BACKGROUND: Despite the increasing use of biologics in patients with inflammatory bowel disease (IBD), real-world data about outcomes in the era of biologics remain inconclusive.
AIMS: To investigate trends in surgeries, hospitalisations and medication use in patients with IBD in a multinational, population-based cohort METHODS: We included 42,894 patients with ulcerative colitis (UC) and 24,864 with Crohn's disease (CD) who were diagnosed between 2010 and 2017 in Denmark, Norway and Sweden. We extracted data about surgeries, hospitalisations and medications from national registries and compared across countries and diagnosis years.
RESULTS: Between 2010 and 2017, 2-year surgery rates were 4-7% in UC and 10-15% in CD and were stable over time. Two-year hospitalisation rates increased in Denmark (UC: 20% to 35%; CD: 27% to 32%) but were stable in Norway and Sweden (fluctuating between 33% and 37% in UC, and 46% and 52% in CD). Two-year rates of biologic use increased in both UC (7% to 16% in Denmark, 8% to 18% in Norway) and CD (22% to 26% in Denmark; 21% to 35% in Norway). Two-year rates of immunomodulator use increased in Norway (from 14% to 23% in UC; 37% to 45% in CD) and Sweden (from 41% to 52% in CD), but were stable in Denmark (between 17% and 21% in UC; 39% to 46% in CD).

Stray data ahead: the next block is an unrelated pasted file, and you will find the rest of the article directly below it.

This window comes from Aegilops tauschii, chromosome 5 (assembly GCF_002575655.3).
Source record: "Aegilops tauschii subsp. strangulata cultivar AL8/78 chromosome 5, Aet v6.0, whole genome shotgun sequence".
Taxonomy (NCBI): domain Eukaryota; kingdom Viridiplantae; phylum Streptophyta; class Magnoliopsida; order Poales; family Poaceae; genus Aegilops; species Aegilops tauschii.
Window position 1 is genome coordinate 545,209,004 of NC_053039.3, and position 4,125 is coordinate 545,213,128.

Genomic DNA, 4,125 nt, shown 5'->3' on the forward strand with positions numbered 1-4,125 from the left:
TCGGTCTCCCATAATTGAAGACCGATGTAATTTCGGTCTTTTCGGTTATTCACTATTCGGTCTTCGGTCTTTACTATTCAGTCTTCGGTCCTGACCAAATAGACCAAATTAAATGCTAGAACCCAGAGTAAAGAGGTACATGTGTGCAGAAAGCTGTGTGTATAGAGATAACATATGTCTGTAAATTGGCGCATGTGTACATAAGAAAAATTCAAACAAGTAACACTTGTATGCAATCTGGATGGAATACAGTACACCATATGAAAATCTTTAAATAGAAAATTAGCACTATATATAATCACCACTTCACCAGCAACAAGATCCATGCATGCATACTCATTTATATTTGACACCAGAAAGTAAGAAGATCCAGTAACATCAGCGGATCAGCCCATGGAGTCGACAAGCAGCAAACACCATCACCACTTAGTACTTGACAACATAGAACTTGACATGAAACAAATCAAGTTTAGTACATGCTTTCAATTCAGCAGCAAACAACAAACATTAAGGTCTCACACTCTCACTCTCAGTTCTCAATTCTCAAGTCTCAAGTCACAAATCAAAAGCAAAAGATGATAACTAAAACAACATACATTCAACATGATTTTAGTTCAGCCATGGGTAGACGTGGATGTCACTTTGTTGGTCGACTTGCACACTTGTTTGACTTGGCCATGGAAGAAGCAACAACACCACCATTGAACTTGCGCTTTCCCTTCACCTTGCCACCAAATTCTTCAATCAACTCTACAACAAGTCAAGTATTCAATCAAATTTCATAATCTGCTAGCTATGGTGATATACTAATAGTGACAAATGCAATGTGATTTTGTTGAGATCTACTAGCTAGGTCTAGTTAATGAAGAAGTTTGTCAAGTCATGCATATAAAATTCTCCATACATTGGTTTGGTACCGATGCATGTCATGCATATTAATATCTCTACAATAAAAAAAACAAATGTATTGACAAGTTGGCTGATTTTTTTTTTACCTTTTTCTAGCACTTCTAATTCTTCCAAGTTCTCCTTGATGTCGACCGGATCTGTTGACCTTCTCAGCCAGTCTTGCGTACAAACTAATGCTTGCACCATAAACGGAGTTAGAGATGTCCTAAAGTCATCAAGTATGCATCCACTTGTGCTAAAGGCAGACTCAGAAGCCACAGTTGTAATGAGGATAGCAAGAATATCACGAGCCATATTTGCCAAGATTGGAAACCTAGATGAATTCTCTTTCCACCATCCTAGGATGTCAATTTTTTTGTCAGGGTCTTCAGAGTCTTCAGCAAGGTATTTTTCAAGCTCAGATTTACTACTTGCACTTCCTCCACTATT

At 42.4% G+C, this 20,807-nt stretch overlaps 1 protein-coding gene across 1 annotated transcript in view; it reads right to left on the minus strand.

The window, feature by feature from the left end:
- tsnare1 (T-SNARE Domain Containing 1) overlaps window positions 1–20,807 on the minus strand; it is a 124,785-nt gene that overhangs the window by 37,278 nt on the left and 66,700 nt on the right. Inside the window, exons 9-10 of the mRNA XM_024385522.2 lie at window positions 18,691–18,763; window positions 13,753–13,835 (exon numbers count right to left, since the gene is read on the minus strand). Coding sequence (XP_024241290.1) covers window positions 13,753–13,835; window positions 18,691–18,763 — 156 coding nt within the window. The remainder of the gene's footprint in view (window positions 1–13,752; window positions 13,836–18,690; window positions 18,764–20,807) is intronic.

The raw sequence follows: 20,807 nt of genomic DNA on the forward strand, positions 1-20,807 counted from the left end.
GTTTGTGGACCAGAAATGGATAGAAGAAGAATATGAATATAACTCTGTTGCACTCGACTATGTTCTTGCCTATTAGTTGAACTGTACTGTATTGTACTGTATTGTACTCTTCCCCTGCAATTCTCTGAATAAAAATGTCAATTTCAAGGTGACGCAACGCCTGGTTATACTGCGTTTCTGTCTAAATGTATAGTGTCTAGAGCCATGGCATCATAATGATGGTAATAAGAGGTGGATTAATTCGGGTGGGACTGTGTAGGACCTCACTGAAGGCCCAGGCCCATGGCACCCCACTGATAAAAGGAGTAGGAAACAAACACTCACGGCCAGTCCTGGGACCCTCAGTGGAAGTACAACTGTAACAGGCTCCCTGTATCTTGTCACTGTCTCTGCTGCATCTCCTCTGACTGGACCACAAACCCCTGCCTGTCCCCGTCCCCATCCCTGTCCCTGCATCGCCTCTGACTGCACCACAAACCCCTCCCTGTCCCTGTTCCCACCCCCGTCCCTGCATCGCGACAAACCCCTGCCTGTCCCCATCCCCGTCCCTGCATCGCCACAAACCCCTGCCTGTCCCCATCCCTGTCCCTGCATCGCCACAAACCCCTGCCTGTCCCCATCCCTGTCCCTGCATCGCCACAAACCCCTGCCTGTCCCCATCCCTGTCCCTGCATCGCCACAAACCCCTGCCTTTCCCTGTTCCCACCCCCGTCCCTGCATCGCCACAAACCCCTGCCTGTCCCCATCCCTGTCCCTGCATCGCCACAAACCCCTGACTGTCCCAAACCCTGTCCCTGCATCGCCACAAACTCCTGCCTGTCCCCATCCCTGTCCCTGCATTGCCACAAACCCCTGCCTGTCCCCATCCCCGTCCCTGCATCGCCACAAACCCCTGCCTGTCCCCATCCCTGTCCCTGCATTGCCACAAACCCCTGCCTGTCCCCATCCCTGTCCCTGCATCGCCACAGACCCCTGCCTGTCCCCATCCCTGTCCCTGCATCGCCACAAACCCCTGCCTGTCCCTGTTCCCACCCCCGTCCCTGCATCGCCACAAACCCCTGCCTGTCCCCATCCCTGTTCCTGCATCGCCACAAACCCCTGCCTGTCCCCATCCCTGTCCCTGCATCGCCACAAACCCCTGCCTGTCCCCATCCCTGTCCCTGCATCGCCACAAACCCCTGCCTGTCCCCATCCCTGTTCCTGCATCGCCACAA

CONCLUSION: Between 2010 and 2017, surgery rates among Scandinavian patients with IBD remained stable, with no clear changes in hospitalisation rates despite the increasing use of immunomodulators and biologics.
- Biological Products/therapeutic use
- Colitis, Ulcerative/diagnosis
- Crohn Disease/diagnosis
- Immunologic Factors/therapeutic use
- Inflammatory Bowel Diseases/drug therapy